Accidental Deliberations: Monday Morning Links

Miscellaneous material to start your week. – Joseph Stiglitz writes about the continuing need to rein in the excesses of corporate-dominated globalization: The failure of globalization to deliver on the promises of mainstream politicians has surely undermined trust and confidence in the “establishment.” And governments’ offers of generous bailouts for the banks that had brought ...

wmtc: what the strike meant to us, in our own words

Image: “We Hit Them Like A Wave” — Diane Davies After CUPE 1989 ratified our new contract, I said I would write about the intangible gains we made through our strike, the kind that aren’t written in the collective agreement. I’ve heard labour activists say that strikes are a “transformative experience” — a life-changing event ...

wmtc: what the strike meant to us, in our own words

Image: “We Hit Them Like A Wave” — Diane Davies After CUPE 1989 ratified our new contract, I said I would write about the intangible gains we made through our strike, the kind that aren’t written in the collective agreement. I’ve heard labour activists say that strikes are a “transformative experience” — a life-changing event ...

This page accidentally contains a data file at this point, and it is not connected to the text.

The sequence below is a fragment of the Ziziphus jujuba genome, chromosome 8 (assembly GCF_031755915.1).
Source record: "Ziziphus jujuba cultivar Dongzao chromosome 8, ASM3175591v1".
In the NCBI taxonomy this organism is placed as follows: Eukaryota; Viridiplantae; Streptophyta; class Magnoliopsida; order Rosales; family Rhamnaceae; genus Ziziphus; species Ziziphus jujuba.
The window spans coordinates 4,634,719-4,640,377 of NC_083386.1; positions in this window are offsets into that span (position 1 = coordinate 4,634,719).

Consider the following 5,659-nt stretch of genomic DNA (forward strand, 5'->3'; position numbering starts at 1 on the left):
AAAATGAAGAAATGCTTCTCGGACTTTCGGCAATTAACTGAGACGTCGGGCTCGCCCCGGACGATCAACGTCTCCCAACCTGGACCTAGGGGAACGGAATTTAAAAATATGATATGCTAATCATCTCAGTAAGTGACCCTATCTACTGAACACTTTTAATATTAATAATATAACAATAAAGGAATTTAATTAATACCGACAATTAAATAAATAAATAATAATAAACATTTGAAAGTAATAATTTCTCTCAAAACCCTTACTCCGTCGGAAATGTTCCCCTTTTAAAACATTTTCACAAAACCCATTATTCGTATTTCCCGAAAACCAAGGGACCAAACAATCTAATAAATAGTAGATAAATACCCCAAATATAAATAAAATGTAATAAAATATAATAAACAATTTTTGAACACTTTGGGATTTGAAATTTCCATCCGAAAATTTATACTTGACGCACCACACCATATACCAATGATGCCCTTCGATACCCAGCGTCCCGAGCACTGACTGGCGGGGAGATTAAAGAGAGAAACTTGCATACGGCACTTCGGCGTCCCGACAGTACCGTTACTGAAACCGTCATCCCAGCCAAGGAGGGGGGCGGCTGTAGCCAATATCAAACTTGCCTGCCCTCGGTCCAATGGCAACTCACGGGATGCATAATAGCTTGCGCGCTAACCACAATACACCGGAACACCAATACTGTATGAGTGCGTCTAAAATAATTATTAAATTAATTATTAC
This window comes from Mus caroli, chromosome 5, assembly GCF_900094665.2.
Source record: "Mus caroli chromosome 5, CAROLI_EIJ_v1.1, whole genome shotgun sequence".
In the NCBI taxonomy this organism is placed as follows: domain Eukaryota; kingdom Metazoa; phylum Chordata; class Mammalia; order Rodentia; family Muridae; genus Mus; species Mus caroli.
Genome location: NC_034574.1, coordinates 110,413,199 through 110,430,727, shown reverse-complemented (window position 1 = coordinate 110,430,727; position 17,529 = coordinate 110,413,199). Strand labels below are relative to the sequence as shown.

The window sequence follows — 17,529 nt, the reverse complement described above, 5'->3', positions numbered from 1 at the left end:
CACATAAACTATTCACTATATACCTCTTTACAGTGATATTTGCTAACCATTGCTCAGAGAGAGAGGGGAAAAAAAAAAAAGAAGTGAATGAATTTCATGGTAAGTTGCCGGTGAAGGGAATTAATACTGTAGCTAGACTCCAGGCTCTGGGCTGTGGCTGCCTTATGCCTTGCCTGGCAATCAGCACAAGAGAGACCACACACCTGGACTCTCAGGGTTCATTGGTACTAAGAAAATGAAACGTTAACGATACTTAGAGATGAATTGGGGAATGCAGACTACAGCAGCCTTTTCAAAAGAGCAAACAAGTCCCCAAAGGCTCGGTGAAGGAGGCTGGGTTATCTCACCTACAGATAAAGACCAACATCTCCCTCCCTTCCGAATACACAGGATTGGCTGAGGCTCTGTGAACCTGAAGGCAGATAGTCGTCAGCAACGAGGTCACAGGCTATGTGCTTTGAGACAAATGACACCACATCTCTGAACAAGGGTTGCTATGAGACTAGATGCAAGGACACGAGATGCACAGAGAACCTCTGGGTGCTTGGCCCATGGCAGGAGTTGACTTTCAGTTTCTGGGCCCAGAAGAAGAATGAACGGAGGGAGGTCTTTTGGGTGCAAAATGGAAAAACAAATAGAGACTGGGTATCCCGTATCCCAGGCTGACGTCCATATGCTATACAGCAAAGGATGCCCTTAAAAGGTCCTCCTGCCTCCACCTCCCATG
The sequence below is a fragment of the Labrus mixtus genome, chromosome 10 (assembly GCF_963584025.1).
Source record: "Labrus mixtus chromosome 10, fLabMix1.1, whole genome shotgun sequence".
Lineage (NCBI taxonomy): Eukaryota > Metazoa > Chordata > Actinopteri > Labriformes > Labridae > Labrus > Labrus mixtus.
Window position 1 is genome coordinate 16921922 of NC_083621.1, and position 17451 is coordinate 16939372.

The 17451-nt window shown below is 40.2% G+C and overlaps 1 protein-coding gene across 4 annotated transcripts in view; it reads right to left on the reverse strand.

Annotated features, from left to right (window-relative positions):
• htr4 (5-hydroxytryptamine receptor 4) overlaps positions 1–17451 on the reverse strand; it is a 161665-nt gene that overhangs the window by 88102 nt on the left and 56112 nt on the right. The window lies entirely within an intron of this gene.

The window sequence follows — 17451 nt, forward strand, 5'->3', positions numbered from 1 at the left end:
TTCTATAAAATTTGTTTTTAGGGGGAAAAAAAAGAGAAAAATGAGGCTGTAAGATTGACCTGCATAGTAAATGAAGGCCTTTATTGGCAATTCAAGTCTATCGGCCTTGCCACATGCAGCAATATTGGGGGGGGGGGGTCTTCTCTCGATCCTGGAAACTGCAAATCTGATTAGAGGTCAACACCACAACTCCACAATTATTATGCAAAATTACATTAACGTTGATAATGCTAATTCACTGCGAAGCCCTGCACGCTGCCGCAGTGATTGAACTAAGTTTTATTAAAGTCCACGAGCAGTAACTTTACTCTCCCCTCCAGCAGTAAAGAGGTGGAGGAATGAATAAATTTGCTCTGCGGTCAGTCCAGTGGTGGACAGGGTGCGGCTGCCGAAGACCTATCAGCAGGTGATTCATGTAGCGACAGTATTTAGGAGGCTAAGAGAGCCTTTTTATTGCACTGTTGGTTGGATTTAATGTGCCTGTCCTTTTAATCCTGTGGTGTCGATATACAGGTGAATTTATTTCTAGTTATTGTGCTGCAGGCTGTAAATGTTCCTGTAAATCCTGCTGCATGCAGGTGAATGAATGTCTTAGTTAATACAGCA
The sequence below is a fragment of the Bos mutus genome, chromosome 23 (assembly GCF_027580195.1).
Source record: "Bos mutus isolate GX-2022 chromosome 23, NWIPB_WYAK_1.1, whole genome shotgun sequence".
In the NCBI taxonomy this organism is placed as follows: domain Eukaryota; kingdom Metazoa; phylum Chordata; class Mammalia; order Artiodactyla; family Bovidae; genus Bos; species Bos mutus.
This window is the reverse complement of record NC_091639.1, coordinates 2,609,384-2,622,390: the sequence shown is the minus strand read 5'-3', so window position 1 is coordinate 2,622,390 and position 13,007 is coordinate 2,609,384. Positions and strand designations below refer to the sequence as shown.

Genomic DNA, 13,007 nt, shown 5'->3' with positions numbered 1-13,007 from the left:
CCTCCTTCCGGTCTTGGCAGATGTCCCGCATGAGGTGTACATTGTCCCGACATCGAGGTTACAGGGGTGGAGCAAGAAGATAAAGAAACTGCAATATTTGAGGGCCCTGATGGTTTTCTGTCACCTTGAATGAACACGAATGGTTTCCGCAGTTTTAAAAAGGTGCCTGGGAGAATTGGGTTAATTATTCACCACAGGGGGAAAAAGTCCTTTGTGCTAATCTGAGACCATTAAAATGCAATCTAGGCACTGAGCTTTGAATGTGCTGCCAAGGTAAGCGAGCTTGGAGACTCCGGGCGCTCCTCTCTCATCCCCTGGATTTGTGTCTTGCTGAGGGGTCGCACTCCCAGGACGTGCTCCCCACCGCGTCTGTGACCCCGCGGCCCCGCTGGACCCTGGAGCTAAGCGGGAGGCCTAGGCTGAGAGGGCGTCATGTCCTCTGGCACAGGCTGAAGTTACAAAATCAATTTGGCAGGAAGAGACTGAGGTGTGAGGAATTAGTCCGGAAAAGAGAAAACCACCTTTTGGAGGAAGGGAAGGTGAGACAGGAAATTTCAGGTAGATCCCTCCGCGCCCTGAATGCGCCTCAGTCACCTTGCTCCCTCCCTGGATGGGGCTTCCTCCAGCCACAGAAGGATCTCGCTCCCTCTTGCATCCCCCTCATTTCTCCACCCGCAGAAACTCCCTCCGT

Accidental Deliberations: Sunday Morning Links

This and that for your Sunday reading. – Michael Wasser comments on the importance of unions – and the need to ensure that corporate-dominated politics don’t stand in the way of worker organization. And Ben Sichel rightly argues that Ontario’s widespread violations of employment standards demonstrate the need for unions to protect workers’ rights even ...

Canadian Dimension: Work Life: What’s At Stake At Canada Post?

Photo by Michael Gil The Canadian Union of Postal Workers (CUPW) is currently engaged in collective bargaining with Canada Post. Unlike in previous rounds, the contracts of both the Urban bargaining unit (covering about 42,000 workers) and the unit of some 8,000 Rural and Suburban Mail Carriers (RSMCs) are being negotiated simultaneously. That’s not the ...